‘History’s whispered warnings’: Russia hawks demand even harsher crackdown on dissent


The killing of Russian military journalist Vladlen Tatarsky has set off angry demands among politicians and commentators in Russia for the return of the death penalty, and for a merciless crackdown on dissent through greater use of terrorism and treason charges, CNN reports:

Tatarsky was killed when an improvised device exploded during an event in St. Petersburg on Sunday. A 26-year old suspect, Daria Trepova, is now in custody in Moscow and charged in connection with his death, under a section of the Russian criminal code that deals with terrorism…. On another popular Russian show called “60 Minutes,” one senior regional official, Andrey Gurulev, said he longed for the “days of Stalin…when the enemies of the people would get a pick and an axe and have fun waving it at a [Siberian prison camp].”

Russia has in effect turned fascist since President Vladimir Putin attacked Ukraine and mobilized his entire society for a genocidal war of aggression, claims Bloomberg analyst Andreas Kluth.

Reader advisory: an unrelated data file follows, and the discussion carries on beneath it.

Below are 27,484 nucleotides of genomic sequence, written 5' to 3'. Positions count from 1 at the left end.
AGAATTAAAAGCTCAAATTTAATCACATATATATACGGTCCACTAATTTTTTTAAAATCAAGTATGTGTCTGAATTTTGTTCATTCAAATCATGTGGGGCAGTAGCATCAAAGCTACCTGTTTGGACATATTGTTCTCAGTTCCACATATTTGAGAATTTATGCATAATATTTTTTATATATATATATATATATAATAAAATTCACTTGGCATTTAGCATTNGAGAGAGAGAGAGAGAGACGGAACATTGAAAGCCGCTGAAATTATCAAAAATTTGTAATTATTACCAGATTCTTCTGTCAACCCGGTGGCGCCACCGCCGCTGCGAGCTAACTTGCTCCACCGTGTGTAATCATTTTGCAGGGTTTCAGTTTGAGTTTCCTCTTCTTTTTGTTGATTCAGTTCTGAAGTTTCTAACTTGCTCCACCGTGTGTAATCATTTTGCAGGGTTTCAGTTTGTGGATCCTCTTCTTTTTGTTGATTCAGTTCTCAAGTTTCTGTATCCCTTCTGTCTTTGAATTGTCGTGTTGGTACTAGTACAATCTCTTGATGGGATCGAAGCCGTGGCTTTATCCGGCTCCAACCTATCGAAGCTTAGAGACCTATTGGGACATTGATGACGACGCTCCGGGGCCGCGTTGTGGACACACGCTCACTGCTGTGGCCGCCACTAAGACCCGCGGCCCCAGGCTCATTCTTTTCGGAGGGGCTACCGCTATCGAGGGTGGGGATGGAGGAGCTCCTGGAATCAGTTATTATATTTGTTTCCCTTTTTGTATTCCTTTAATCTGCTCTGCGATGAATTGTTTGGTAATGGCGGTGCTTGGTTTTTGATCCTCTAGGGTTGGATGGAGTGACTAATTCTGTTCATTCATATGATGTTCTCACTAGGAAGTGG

The charge of high treason in Russia was broadened in 2012 to include consultations or any other assistance to a foreign state or international or foreign organizations. It is already being used against opposition activist Vladimir Kara-Murza, who has condemned Russia’s invasion of Ukraine, CNN adds.

It’s now a full year since political opposition leader, journalist, and historian Kara-Murza was arbitrarily detained near his home in Moscow after denouncing Russia’s war on Ukraine. Jillian Rolnick today took the floor on behalf of United Nations Watch (above) and appealed to UN member states to deny Russia a seat on the Human Rights Council, highlighting brave Russians opposing Putin’s regime, such as Kara-Murza.

On April 19 at 3:00 pm, the National Endowment for Democracy (NED), the Free Russia Foundation, George W. Bush Institute, Human Rights First, McCain Institute, and Raoul Wallenberg Center for Human Rights cohost a discussion about Kara-Murza’s current detention, mechanisms for his release, and the prospects for a free and democratic Russia. Register here. 

Russian opposition activist Vladimir Kara-Murza, second left, speaks at the National Endowment for Democracy (NED).


Print Friendly, PDF & Email